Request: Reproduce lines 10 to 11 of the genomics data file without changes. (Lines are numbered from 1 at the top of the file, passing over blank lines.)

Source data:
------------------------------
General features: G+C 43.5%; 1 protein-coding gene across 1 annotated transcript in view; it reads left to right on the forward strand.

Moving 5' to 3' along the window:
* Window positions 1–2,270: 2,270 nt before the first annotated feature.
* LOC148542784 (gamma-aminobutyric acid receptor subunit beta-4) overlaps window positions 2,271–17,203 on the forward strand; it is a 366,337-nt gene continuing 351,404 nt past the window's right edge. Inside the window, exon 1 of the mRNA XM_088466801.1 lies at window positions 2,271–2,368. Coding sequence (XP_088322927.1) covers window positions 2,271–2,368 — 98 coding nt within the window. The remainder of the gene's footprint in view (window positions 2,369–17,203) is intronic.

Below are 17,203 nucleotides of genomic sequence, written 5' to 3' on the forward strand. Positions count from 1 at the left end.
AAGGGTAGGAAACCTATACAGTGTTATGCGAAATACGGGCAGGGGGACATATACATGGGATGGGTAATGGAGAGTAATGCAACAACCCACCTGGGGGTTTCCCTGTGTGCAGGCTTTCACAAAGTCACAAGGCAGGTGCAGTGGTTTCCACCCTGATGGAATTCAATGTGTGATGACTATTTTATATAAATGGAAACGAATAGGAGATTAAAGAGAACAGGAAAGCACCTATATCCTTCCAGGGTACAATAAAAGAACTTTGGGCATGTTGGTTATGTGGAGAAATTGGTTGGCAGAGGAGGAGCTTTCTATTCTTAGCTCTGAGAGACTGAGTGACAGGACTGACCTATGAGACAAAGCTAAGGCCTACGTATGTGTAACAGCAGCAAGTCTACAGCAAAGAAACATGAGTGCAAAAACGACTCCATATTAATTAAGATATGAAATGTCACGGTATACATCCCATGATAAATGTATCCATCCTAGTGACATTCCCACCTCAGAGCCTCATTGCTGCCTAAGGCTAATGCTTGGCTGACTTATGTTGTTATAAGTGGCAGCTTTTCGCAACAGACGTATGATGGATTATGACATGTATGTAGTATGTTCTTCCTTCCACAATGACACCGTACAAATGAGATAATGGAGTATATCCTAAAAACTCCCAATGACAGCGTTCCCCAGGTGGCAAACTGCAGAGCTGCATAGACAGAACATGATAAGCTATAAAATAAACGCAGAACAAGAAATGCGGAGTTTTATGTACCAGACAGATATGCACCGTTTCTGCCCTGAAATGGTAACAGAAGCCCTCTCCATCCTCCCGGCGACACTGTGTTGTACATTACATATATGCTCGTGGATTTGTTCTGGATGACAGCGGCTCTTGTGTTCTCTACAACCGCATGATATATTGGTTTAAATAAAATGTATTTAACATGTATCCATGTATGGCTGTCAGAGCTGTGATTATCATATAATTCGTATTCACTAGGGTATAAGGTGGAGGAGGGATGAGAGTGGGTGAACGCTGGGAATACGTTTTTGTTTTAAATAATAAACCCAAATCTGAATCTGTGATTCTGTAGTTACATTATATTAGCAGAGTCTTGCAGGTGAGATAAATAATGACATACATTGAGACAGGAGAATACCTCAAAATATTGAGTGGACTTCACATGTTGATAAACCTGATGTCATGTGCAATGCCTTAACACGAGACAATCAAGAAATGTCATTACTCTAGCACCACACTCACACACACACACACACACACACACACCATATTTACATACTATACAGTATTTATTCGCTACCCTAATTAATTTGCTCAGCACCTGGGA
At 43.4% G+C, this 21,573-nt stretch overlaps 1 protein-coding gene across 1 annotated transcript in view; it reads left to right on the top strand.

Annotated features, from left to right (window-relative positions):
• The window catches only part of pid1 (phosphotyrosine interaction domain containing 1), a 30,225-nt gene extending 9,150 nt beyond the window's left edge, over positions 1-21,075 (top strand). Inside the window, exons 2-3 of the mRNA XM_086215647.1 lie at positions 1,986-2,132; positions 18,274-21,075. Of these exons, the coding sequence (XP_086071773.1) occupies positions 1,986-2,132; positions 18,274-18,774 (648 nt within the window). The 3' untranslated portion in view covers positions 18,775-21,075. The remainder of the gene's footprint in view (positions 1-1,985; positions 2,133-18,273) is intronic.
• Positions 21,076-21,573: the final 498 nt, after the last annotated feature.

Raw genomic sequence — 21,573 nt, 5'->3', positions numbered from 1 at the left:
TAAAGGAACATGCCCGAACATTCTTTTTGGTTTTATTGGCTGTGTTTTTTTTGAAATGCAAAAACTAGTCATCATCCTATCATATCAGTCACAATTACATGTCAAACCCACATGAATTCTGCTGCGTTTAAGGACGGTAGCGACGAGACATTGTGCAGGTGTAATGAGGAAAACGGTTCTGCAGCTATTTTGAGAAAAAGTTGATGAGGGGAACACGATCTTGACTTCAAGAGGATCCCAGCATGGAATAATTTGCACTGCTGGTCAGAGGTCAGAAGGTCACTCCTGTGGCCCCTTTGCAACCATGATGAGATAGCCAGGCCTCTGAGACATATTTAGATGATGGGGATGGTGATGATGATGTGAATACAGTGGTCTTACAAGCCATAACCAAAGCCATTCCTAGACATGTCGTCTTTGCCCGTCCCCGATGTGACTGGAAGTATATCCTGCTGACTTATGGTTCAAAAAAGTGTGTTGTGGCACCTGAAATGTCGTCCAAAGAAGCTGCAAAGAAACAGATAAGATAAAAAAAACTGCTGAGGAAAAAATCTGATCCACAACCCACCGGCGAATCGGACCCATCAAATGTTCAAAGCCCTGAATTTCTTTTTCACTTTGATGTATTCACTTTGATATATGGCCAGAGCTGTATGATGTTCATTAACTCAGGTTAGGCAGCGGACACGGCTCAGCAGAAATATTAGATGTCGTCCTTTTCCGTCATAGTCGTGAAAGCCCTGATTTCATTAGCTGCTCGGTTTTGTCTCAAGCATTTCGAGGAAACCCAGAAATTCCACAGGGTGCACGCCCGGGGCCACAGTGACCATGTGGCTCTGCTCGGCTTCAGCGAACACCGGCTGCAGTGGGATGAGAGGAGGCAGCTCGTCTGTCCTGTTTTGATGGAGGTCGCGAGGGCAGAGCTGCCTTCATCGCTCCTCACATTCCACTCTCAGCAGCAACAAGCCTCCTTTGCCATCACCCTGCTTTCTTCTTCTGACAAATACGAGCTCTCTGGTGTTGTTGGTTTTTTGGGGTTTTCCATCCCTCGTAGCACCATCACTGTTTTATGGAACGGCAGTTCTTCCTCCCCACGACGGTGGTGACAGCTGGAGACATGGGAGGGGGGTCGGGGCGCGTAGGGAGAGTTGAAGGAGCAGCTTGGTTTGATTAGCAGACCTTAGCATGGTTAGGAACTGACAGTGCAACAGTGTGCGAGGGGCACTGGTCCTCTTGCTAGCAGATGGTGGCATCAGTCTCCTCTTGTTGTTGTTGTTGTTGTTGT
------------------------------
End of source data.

• Positions 21,076-21,573: the final 498 nt, after the last annotated feature.

Raw genomic sequence — 21,573 nt, 5'->3', positions numbered from 1 at the left: